4 children and carve out a career and life in a new community as a single Mom were somehow now causing distress to the people providing care for her, including me. Why couldn’t she be like some of those people who meekly went along with things? Of course, that is not the Mother I know and am proud of. She would not “go quietly into the night”. I began to bring Mom to work with me for day care. I said it was to “help me out and volunteer”. Surprising to me, she didn’t seem to mind coming as long as I was there. By this time it was becoming apparent that she was afraid to be alone at home. Still she wasn’t interested in moving, but started to appreciate her home care and respite workers more. After a couple of stints of respite at the Lodge and a hospital stay Mom was admitted to the special care home as a long-term care resident. It nearly killed both of us. I was alternately relieved she had a safe place to be and guiltridden for putting her there. Even though she was hobbled with a hip that needed replacement Mom was able to pry off the screens and escape through windows on a couple of occasions. As I said before, I didn’t ever want to have my Mom in a nursing home. Even though I have worked in a care home for over 30 years and I believe we provide good care, it is not something you wish to happen. What finally allowed me to accept her move was that she wasn’t comfortable in her own home anymore. She would call at night and tell me she was frightened, but she didn’t know why. We have resisted every step of this journey – she and I for as long as we could. In the last couple of months Mom has gone from being able to walk to being confined to a broda chair, wearing open-backed clothing, being dependant on mechanical lifts to move her and being on pain medication which seems to somewhat relieve her near constant pain, but leaves her alternately dopey or frightened. Still she resists this assault of age.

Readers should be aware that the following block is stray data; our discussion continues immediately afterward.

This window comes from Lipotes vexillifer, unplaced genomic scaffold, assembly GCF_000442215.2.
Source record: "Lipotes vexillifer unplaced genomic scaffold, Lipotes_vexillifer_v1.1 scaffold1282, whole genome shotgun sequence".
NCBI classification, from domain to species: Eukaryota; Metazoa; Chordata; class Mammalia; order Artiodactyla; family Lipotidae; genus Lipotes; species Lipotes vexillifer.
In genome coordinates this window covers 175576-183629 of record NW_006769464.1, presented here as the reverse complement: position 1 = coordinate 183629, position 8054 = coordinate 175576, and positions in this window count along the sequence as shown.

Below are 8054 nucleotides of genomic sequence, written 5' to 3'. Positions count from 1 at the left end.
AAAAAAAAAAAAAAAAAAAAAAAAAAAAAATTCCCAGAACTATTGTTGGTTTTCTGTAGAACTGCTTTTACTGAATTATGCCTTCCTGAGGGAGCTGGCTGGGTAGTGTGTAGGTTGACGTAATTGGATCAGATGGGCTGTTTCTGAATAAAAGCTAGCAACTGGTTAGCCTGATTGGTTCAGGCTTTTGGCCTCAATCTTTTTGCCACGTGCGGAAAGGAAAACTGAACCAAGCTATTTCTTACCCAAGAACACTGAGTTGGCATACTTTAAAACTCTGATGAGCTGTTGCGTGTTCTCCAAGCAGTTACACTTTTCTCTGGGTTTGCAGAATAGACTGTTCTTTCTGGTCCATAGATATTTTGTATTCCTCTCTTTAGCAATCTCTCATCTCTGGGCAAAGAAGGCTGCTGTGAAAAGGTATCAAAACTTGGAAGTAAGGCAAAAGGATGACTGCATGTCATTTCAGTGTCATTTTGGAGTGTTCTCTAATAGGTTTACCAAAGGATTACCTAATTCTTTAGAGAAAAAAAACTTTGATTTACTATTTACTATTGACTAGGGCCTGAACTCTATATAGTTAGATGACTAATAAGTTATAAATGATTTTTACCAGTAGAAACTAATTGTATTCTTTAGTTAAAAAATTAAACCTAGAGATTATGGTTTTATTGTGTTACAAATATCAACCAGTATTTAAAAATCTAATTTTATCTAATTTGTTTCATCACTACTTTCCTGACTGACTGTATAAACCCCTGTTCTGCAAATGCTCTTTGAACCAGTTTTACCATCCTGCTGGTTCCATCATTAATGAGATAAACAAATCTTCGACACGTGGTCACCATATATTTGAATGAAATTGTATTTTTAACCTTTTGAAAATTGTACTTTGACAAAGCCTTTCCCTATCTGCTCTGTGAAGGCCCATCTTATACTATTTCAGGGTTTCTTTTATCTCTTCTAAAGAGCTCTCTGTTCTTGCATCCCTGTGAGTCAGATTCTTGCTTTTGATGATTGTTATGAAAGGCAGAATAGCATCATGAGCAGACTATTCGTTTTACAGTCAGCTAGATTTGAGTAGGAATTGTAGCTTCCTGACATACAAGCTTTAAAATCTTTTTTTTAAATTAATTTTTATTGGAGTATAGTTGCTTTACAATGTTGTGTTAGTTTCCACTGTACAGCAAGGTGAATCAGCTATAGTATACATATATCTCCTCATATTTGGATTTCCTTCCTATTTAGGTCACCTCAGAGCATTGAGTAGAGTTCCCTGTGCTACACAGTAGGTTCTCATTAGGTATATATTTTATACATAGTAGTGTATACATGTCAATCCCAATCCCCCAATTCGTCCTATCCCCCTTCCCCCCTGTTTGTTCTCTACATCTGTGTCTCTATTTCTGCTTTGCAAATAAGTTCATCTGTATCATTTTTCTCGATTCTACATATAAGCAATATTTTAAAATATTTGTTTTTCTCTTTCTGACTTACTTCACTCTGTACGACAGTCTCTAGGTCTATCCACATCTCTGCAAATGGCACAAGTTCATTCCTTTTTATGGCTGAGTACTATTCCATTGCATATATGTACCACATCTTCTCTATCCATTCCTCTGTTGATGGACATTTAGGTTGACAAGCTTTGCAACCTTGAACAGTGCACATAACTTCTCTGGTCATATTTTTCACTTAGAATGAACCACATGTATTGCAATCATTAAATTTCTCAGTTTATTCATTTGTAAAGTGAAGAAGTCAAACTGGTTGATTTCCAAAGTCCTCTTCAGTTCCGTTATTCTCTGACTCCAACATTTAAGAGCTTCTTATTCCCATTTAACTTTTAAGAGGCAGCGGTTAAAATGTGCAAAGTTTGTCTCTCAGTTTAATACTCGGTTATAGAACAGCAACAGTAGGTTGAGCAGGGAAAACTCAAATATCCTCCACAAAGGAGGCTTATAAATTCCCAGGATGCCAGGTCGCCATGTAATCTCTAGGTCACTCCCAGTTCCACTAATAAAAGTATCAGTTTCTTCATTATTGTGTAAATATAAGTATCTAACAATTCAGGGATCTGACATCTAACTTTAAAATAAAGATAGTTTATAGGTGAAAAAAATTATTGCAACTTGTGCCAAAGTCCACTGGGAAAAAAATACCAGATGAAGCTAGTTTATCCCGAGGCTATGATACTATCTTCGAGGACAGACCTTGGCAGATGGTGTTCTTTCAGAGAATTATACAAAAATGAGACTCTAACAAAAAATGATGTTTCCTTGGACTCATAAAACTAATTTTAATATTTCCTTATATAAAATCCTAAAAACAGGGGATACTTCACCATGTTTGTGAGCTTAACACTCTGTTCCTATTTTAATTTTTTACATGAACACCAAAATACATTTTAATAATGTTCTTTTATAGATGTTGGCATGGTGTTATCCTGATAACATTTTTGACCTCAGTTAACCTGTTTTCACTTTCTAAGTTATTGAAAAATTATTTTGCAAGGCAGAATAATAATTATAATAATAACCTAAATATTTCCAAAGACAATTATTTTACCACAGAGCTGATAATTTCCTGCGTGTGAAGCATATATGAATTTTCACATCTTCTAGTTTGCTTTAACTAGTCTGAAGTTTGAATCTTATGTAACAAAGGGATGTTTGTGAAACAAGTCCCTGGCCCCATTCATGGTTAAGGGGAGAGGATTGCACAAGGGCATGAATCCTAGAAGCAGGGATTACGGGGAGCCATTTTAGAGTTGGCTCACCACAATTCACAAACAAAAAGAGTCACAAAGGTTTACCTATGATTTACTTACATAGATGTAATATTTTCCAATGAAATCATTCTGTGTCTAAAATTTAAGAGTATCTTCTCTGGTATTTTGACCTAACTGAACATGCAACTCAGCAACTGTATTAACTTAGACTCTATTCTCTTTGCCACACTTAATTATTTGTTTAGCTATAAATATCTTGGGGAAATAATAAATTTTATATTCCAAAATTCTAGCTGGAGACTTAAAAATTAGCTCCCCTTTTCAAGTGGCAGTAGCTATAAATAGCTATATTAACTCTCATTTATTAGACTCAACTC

I have seen a number of changes in long term care over the span of my career and yet sometimes I think things have not changed enough. The best care we seem to be able to give our frail elderly and dementia care residents doesn’t seem to be good enough. There often seems not to be enough staff to spend quality time with patients. We can’t seem to keep people pain free without having them overmedicated. Should we really be housing our elderly and dementia care people in large or even small care homes as we do now? After having a mother in long term care, I’m not so sure anymore. I have thought about the care my fellow workers and I have provided over the years and for the most part I am proud of the work we do. I believe we show compassion for the people we care for, but it is different when it’s your own family member. When other residents got to difficult times in their life journey I could emotionally withdraw a bit – but there is no withdrawing now. And while I can understand the difficulty my fellow staff have caring for my Mother when she reacts with anger and frustration to their to care for her, I can only advocate her. Right now my most important job is to think of what is best for her, not what may be best for the staff or the facility. At times it is difficult to try to fulfill my roles of health care worker and daughter without shortchanging one or the other. I’m afraid I’m becoming “one of those family members that drives the staff crazy – you know – the demanding ones who are a pain but send the really good chocolates at Christmas. I have to say that my fellow staff members have been very professional and patient with me. In fact, all through this process I can say that the health care professionals we have worked with from doctors, nurses, home-care and long-term care workers, have been compassionate and caring. More than that, they recognized that families need to be involved in care-giving decisions and have been patient and respectful of our wishes. I am thinking now also